For example, team the jacket with slim jeans and a white polo for Saturday afternoon drinks, and use the trousers in exactly the same way you would a pair of chinos – they will instantly take any casual look up a notch.
- United Colors Of Benetton Cotton Stretch Suit Jacket
- United Colors Of Benetton Cotton Stretch Trousers
- Officine Generale Slim-fit Slub Cotton Blazer
- Antony Morato Suit Jacket In Casual Cotton
- Antony Morato Suit Trousers In Casual Cotton
- He By Mango Unstructured Cotton Blazer
- Williams & Brown Cotton Blazer
- Wooyoungmi Slim-fit Unstructured Cotton-blend Poplin Blazer
- Wooyoungmi Tapered Cotton-blend Poplin Suit Trousers
Durable, strong, breathable and resistant to stretching, linen is arguably the perfect summer fabric. However, it does come with one major drawback: it creases easily. But do you know what I say to that? Embrace the wrinkles. Not only does it give the fabric (and therefore your outfit) its own unique character, it adds a touch of sprezzatura to any look.
The best pieces to purchase in linen are suits, shirts and knitwear. When opting for a shirt, keep in mind the lightweight and see-through nature of the material – consider darker hues such as navy and grey to start with.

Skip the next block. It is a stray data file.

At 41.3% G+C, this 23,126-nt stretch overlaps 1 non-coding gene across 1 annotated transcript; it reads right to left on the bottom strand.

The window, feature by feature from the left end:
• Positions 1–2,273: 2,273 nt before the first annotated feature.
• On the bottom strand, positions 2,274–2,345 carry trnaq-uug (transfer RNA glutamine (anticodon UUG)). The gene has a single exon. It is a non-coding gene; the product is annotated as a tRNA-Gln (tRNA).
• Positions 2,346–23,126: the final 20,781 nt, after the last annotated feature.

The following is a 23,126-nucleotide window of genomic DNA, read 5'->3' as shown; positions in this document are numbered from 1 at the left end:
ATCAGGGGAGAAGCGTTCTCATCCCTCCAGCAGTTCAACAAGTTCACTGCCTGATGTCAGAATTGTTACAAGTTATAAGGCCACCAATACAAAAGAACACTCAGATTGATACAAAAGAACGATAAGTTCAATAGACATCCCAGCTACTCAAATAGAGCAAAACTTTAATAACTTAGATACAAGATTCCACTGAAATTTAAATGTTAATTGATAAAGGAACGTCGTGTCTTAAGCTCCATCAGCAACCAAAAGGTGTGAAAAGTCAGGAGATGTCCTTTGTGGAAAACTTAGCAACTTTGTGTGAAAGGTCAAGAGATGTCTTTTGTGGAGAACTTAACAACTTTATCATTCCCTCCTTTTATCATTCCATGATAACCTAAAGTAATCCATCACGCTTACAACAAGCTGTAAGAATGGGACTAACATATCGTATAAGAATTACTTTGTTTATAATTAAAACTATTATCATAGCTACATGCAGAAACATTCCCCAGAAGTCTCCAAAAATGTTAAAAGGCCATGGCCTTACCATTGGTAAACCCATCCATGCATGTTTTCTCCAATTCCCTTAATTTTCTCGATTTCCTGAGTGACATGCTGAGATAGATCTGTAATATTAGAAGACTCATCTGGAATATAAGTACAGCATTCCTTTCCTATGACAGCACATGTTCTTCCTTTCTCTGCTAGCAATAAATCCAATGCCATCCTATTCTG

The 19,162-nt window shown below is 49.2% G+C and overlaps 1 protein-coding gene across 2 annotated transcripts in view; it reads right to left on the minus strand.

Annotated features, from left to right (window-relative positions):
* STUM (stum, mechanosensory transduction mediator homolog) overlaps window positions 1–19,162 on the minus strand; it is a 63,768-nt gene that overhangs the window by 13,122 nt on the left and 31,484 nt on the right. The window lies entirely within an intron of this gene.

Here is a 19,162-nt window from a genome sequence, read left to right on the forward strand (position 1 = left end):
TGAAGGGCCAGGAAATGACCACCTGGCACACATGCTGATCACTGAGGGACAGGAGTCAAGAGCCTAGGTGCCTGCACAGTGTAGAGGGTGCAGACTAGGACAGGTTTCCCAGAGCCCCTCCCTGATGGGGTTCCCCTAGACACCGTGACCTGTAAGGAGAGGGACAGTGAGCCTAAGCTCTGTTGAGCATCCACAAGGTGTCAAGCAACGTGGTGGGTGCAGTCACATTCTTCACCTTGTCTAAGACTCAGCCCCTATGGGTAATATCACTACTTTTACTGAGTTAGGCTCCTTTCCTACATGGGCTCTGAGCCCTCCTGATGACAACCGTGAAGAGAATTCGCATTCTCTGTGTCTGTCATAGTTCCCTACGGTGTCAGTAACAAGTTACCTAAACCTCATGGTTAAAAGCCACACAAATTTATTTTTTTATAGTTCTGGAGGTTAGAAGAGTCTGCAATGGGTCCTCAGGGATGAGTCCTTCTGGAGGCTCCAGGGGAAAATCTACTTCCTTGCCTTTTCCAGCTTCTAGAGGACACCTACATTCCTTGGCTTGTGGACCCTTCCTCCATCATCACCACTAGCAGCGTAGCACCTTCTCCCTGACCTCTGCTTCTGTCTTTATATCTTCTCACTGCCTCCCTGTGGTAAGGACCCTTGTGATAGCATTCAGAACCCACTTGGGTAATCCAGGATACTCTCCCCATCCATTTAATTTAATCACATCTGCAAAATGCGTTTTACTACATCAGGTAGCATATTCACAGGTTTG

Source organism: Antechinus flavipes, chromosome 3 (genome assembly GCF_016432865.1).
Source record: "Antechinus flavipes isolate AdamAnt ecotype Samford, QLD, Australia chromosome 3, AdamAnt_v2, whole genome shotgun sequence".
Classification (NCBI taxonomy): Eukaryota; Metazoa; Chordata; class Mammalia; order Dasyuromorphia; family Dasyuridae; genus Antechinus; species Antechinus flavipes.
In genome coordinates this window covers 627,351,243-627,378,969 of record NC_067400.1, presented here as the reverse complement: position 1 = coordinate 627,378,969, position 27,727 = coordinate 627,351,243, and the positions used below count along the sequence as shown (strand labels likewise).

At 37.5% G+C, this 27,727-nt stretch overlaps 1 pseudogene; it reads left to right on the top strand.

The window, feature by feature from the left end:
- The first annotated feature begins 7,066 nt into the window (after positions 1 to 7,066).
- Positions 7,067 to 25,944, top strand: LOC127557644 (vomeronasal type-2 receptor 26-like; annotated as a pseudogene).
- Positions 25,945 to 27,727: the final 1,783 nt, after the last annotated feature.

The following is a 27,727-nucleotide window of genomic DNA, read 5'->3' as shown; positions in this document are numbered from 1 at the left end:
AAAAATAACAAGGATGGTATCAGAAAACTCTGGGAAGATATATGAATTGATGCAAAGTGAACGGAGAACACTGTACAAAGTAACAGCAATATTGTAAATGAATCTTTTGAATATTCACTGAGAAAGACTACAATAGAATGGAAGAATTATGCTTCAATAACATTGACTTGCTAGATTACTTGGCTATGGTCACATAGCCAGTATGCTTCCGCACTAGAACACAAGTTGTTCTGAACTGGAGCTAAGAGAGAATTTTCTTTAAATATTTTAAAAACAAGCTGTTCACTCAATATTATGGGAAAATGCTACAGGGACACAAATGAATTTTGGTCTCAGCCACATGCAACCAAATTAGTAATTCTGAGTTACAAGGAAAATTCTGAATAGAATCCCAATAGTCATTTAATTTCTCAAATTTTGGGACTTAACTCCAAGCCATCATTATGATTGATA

Linen knitwear is a personal favourite of mine as you can never tell what the weather is really going to be like in England. Whether in cardigan or sweater form, this is a great piece to have with you on the beach (or in the beer garden), ready for when the temperature drops in the evening.
Due to the nature of the material, linen knitwear tends to hold its shape quite well – even after repeated wear, unlike a lot of cotton or wool versions – making it an investment purchase that you will get good use out of for many summers to come. That said, these knits are priced at a premium and often difficult to source, so keep your eyes peeled when rummaging through vintage shops or wait until MR PORTER, Ralph Lauren or Brooks Brothers are on sale.
Linen suits shouldn’t be used in corporate environments (this is where wrinkles would be perceived as sloppy), but for business-casual dress codes or summer garden parties they look superb and ooze effortless chic. Opt for a timeless colour such as blue or grey in a lighter shade and it will prove its worth many times over. Dress it up with a shirt and tie, dress it down with a polo and loafers, split it into separates – the options are endless.